NIC-Level Co-Processors for Resilient Coded Networking and Computation


Important for providing resilient time-sensitive services is the availability of resilience mechanisms and high packet processing performance at the right location, thereby avoiding overloaded network and host components. Hardware offloading by NIC-level (Network Interface Card) co-processors enables resilient, low-latency computation and can help to free scarce CPU resources.

In the HYPERNIC project, the Chair of Integrated Systems (LIS) and Chair of Network Architectures and Services (NET) of the Technical University of Munich (TUM) propose a novel communication and computation approach that is resilient against potential attacks and partial network failures. We plan to investigate mechanisms and processing platforms that provide resilience efficiently and flexibly. We aim to design a novel class of NICs with processing capabilities that employ techniques such as network coding, low-latency packet retransmissions, and fault-tolerant algorithms.

Research Objectives

The joint project work consists of a hybrid software/hardware stack. The software layers will ensure the necessary flexibility (through programmability) where the latency of the HYPERNIC functions is not the prior concern. The hardware layer will devise co-processors and wire-rate data processing pipelines where low, deterministic latencies are required. Thus, the two project partners exploit their complementary and proven competencies in the fields of network architectures, protocols, and network processing engines. This merger of skills and expertise will allow the theoretical, methodological, architectural, and practical investigations.

In the project the two project partners will combine the complementary research foci of their respective research groups. Our chair has a strong background in measurements and modeling of programmable packet processing systems, long-term dedication to measurement-driven research, sophisticated testbed infrastructure and extensive measurement facilities. LIS contributes various FPGA boards that allow low-level integration of the investigated resilience mechanisms. Besides hardware acceleration, LIS has a research focus on highly reliable, high-bandwidth networks. Both the research areas and the testbed facilities are complementary. This allows the theoretical and practical investigation of the entire networking stack starting at the NIC and its offloading capabilities, management of the NIC utilizing network drivers, and processing in software up to the application.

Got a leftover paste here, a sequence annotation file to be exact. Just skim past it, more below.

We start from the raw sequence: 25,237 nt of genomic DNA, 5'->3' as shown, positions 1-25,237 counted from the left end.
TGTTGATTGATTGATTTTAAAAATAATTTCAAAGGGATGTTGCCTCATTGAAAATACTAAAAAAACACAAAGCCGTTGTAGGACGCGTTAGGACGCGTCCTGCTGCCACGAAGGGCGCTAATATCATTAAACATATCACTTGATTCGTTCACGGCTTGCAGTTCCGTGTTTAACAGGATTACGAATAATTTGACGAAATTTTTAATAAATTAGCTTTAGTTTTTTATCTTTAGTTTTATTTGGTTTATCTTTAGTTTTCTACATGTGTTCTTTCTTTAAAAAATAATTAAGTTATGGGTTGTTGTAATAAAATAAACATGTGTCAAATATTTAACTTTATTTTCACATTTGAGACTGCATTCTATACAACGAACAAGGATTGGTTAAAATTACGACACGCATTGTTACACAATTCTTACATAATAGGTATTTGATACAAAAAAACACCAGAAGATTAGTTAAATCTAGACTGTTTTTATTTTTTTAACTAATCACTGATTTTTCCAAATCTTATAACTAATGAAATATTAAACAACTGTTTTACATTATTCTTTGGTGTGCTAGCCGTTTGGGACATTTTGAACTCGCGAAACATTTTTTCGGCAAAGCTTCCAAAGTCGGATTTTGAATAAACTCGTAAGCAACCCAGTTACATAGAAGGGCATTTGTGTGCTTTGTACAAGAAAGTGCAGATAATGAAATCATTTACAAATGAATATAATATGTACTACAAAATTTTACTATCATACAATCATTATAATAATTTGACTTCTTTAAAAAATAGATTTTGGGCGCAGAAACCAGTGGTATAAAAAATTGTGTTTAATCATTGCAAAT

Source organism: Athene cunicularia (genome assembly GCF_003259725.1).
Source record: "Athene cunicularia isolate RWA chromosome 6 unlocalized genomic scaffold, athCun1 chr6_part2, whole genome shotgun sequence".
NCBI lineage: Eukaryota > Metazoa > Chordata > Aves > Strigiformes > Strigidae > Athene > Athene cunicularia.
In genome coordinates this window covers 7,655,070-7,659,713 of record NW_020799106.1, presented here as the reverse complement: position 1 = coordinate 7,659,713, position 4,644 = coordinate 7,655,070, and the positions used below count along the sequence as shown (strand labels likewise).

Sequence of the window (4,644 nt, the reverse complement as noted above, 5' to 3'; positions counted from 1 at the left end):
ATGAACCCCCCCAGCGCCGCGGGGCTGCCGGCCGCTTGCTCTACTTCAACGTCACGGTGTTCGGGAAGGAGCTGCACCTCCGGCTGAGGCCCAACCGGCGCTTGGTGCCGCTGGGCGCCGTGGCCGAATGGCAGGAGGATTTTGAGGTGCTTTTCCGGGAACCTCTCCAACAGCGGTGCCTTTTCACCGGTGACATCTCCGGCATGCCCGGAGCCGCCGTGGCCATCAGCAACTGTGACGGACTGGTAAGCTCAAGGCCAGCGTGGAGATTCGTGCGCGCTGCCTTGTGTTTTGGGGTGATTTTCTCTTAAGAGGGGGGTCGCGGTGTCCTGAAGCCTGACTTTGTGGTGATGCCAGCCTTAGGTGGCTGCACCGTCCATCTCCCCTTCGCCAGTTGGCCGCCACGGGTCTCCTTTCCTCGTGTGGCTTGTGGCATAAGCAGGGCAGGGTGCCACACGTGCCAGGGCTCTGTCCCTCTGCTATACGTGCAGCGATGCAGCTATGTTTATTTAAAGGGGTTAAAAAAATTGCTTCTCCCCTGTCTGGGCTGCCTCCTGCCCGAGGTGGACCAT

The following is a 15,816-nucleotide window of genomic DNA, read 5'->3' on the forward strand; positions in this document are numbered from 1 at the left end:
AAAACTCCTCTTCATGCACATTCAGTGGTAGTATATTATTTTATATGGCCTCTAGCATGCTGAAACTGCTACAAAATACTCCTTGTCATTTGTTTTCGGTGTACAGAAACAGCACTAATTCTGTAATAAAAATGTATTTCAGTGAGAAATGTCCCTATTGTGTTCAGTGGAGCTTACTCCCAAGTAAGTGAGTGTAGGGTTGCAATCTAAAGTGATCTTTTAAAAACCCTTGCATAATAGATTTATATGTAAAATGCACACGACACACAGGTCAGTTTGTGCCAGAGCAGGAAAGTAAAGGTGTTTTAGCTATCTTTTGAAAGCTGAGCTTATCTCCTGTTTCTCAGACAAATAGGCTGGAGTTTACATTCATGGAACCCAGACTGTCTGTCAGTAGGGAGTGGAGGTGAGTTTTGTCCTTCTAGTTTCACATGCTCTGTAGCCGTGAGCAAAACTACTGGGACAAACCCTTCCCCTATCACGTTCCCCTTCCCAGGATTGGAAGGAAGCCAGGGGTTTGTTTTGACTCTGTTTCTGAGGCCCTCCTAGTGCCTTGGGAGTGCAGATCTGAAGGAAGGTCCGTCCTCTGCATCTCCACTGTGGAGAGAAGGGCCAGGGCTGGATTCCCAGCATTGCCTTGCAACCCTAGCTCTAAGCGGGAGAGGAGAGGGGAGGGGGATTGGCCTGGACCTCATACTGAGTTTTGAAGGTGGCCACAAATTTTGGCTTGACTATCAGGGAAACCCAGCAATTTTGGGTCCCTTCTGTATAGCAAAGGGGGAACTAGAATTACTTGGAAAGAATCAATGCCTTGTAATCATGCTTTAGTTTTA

Structure of Work

The project is structured in three work areas, as follows.

Work Area A

The first WP investigates fundamental redundancy mechanisms that allow using multiple independent paths through measures on a protocol level, e.g., packet-level duplication of traffic. More efficient ways to introduce redundancy into the network communication, such as NC, are also investigated. Finally, we investigate methods for resilient computation. There, we want to investigate frameworks that allow low-latency replication of state across network nodes reliably and securely.

Work Area B

The first part investigates software implementations of different redundancy schemes. This WP is concerned with the analysis and design, the actual implementation and optimizations. The second part investigates the applicability of hardware offloading for the mechanisms investigated in Workarea A. Offloading specific functions to hardware helps to improve the bandwidth, lowers latency, and avoids jitter. We plan to assess these potential benefits by measurements. Third, we implement resilient computation. Measurements that help to identify possible bottlenecks are used to plan for improvements by targeted hardware acceleration.

Work Area C

Work Area C is dedicated to establish the testbed facilities to perform experiments, with a special focus to support cooperation with the research community. We plan to establish a federated testbed between our two research groups to enable distributed experiments under a common experiment framework. The results created in the federated testbed will be used for modeling of our results, and for being able to predict properties like maximum throughput or worst case latencies of a larger range of systems, scenarios and configurations. The testbed facilities and the investigated techniques will also be made available to other members of the research community, especially to members of the priority programme. A federated testbed with further research groups can be established to extend the capabilities of the original testbeds.